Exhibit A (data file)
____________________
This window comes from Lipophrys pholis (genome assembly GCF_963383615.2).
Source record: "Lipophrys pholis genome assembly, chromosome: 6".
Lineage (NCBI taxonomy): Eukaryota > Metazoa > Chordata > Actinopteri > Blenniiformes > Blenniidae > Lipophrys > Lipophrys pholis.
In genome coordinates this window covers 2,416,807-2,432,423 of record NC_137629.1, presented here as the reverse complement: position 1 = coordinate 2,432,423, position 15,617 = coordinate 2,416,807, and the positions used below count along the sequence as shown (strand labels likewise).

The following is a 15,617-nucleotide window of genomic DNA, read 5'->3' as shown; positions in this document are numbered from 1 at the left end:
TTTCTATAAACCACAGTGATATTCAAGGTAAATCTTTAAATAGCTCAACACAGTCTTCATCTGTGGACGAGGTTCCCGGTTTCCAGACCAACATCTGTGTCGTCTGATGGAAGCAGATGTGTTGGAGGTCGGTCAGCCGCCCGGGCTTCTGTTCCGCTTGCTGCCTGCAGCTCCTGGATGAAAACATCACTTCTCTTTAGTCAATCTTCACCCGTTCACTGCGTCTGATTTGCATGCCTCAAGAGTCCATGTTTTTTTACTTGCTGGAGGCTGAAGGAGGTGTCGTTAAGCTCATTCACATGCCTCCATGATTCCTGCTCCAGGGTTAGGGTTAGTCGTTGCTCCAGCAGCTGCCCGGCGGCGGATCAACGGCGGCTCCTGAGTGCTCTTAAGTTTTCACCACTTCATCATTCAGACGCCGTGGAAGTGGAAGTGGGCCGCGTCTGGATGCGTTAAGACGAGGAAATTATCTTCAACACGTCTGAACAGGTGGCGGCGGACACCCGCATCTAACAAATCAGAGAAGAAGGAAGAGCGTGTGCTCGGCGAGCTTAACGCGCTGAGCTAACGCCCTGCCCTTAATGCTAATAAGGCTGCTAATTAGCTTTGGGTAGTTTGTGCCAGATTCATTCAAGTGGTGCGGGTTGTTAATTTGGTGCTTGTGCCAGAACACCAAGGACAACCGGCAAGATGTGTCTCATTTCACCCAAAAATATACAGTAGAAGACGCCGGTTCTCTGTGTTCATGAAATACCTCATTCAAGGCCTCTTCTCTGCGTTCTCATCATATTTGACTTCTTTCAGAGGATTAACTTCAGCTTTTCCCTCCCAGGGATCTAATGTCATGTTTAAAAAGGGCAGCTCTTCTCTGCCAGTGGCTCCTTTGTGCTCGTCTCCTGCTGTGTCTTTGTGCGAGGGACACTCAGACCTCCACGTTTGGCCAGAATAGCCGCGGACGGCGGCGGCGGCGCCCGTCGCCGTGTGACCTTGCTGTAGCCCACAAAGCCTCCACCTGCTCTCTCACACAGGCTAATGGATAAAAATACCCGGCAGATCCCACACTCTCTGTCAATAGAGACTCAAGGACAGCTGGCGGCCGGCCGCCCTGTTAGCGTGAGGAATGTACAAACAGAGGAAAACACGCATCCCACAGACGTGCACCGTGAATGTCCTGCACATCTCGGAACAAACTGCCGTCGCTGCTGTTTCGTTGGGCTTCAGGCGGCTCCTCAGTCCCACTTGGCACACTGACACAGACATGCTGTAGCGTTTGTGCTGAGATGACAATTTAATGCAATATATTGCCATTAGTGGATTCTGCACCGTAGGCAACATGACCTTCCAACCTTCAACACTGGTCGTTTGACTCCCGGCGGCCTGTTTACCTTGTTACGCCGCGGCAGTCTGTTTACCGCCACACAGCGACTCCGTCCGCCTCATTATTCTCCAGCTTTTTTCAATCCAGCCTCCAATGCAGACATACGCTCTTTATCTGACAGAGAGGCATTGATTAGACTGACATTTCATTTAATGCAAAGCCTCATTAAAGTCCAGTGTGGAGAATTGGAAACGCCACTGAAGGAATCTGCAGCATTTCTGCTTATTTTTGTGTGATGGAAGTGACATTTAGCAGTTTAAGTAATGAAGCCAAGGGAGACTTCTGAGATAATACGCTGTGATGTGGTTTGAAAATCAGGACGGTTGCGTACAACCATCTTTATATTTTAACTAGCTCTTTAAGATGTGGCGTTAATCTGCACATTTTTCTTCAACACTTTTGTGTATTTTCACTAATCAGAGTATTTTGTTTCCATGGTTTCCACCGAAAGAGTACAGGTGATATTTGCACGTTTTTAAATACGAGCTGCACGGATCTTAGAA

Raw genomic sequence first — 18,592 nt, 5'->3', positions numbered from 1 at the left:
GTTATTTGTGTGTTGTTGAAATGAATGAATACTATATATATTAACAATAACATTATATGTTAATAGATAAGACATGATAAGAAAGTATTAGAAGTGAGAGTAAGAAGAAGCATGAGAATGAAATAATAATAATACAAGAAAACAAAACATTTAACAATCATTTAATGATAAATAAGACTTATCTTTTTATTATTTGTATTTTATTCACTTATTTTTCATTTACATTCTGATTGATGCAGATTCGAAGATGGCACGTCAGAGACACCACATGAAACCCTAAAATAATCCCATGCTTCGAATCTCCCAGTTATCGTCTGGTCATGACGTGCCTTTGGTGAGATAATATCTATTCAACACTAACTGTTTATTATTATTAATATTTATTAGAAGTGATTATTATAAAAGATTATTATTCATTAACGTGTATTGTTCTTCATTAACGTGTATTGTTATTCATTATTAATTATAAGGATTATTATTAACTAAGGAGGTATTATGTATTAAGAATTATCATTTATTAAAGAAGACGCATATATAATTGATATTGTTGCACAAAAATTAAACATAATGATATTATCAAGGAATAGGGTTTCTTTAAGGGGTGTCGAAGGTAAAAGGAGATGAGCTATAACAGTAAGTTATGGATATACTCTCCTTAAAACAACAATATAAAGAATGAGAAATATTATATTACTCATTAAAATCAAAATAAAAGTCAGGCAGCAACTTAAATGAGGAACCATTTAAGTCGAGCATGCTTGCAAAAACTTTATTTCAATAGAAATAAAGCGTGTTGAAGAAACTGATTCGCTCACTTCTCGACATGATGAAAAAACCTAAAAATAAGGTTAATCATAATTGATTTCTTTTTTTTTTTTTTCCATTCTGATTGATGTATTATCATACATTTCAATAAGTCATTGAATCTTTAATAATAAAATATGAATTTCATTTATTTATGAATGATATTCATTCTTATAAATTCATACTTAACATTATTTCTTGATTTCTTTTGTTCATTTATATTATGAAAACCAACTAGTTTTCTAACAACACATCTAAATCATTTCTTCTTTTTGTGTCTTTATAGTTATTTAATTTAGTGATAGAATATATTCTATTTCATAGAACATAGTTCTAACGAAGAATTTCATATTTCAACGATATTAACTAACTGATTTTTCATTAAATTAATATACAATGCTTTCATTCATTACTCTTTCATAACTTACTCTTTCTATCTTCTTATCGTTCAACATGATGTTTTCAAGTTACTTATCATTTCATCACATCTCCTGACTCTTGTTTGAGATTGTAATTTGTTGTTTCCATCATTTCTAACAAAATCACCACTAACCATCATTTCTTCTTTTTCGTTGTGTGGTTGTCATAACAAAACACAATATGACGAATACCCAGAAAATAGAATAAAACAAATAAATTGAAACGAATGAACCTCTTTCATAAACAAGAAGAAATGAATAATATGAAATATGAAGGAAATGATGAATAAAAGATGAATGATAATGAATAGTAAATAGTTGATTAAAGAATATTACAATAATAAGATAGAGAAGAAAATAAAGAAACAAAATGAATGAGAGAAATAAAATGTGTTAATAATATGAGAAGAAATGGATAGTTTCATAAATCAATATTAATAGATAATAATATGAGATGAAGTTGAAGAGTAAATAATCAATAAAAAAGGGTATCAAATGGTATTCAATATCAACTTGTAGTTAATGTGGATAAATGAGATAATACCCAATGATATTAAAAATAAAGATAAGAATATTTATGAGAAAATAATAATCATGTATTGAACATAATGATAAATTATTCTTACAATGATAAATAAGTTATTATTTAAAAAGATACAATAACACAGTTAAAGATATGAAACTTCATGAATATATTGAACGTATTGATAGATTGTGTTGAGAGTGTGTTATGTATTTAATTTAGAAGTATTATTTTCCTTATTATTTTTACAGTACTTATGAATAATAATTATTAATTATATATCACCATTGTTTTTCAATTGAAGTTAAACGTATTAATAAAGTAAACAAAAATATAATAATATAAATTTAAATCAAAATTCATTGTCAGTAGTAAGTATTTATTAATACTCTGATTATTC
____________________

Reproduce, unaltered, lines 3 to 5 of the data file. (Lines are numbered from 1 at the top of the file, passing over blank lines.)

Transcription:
Lineage (NCBI taxonomy): Eukaryota > Metazoa > Chordata > Actinopteri > Blenniiformes > Blenniidae > Lipophrys > Lipophrys pholis.
In genome coordinates this window covers 2,416,807-2,432,423 of record NC_137629.1, presented here as the reverse complement: position 1 = coordinate 2,432,423, position 15,617 = coordinate 2,416,807, and the positions used below count along the sequence as shown (strand labels likewise).

The following is a 15,617-nucleotide window of genomic DNA, read 5'->3' as shown; positions in this document are numbered from 1 at the left end: